If we look at the lay [blade] of the reed I think you will begin to understand the vibrational surface.  So what I show as number 1 had the aperture that was from here to here. You can see the edge of this black area in number 1 was not participating in that vibration. But everything else was freely vibrating and participating in that reed opening. Now as that reed opening closed to the 2nd aperture the black shaded area was closed off here and here and neither of these areas vibrated freely. This area (grey and white) all vibrated freely. In the 3rd all white--we've got a different lay of the reed all vibrating.

We will discover later that to the smaller the vibrating area of the reed, the more it favors the high register. The larger the vibrating area the more it favors the low register. So the number 1 aperture would be when you are playing with as loose an embouchure as possible, generally playing in the low register. The number 3 aperture would be where your embouchure is exerting more force on the reed and therefore is playing high notes, in the high register.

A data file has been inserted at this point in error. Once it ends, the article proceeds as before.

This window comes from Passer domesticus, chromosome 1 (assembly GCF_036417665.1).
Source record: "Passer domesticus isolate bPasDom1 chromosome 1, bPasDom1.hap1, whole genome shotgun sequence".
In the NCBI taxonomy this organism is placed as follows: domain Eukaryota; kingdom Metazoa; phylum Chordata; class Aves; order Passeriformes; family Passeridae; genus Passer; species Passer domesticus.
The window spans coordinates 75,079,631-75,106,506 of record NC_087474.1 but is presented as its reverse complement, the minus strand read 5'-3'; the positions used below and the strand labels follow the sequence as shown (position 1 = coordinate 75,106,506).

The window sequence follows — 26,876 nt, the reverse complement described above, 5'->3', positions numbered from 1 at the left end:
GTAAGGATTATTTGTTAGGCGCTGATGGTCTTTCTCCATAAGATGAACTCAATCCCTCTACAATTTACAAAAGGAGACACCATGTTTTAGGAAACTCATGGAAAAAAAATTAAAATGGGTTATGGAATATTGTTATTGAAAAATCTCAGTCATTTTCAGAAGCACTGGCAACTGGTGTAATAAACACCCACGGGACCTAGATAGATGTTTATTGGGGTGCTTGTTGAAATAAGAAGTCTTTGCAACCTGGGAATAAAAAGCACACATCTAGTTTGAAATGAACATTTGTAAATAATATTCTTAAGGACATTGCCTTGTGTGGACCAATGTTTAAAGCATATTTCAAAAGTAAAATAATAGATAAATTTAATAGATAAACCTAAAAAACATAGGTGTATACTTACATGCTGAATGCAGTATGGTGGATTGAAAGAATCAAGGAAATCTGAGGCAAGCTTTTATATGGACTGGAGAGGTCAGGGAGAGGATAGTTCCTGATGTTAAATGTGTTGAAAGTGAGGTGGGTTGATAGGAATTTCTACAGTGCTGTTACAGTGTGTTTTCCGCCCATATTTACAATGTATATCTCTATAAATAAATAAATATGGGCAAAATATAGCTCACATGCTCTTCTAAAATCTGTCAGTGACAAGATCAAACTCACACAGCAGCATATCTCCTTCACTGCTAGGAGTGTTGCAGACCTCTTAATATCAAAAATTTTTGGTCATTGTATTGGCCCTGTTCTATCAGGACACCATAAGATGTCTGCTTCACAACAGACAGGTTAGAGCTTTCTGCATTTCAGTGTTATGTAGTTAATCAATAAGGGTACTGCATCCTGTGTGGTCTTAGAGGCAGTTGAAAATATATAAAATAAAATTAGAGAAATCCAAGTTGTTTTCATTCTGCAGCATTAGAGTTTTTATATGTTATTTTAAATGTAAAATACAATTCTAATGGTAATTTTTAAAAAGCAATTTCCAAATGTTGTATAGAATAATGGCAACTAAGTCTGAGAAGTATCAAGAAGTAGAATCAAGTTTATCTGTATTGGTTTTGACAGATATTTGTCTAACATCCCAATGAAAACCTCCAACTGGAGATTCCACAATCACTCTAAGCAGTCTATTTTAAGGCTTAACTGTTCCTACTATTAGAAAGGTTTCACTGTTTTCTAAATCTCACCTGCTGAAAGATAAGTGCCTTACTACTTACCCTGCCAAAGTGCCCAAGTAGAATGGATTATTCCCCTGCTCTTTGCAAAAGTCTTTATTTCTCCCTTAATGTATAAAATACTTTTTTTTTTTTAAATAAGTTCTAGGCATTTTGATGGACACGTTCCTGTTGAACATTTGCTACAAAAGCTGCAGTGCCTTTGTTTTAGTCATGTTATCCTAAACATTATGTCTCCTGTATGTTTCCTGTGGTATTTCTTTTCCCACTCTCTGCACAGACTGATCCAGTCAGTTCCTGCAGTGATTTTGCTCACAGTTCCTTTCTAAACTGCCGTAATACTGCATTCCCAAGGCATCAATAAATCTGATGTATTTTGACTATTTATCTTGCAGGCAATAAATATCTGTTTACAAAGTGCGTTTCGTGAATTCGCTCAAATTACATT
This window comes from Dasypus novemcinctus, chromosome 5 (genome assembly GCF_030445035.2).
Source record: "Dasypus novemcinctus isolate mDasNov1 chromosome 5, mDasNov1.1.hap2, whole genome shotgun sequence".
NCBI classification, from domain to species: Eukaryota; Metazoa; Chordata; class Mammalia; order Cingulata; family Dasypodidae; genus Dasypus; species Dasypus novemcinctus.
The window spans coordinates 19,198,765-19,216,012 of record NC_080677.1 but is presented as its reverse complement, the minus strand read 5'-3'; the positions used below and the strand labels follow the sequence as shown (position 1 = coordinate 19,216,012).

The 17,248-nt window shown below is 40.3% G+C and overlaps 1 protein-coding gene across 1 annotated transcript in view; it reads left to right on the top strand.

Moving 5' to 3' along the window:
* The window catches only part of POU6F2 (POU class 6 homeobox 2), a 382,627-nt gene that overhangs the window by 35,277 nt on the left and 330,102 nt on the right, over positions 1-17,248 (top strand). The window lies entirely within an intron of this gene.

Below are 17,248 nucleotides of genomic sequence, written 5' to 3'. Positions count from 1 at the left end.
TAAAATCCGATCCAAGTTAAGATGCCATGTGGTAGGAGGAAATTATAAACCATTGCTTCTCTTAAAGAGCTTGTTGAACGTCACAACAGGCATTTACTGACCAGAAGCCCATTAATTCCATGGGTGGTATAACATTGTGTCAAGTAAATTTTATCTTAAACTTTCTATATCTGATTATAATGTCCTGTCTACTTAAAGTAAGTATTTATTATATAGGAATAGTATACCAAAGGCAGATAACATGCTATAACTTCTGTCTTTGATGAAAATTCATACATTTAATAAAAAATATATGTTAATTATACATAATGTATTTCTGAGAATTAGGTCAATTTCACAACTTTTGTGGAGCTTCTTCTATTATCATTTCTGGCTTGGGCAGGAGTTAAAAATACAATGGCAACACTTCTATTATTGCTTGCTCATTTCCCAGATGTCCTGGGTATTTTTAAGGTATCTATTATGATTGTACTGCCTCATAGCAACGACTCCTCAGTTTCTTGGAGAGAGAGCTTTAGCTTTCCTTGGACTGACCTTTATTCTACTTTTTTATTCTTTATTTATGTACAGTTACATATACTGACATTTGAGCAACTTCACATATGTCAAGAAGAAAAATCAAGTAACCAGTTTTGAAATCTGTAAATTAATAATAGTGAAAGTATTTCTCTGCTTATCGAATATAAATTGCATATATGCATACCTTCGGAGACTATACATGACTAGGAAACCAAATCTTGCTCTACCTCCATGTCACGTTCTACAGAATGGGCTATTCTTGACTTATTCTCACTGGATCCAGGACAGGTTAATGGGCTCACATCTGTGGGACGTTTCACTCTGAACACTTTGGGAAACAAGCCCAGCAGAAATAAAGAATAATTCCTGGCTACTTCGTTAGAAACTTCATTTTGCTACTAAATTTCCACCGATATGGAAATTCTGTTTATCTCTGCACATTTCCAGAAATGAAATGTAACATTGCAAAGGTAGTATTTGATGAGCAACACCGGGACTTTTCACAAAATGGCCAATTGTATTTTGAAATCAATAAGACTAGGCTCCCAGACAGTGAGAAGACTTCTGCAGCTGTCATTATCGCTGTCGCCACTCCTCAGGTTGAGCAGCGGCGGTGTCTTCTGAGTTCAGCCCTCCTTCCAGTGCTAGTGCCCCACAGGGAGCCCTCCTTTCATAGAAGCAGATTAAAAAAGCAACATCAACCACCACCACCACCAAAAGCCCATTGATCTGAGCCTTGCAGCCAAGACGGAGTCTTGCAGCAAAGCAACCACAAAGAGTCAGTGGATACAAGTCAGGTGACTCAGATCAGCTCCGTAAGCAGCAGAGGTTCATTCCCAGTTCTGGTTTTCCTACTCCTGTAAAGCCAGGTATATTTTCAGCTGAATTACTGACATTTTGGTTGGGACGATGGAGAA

If we look at a reed with no points of inflection, it's different in that although the aperture height changes, there is generally little difference in the width of the aperture. So the reeds without points of inflection, despite the fact that you increase the embouchure pressure on the reeds, still freely vibrates along a large surface area.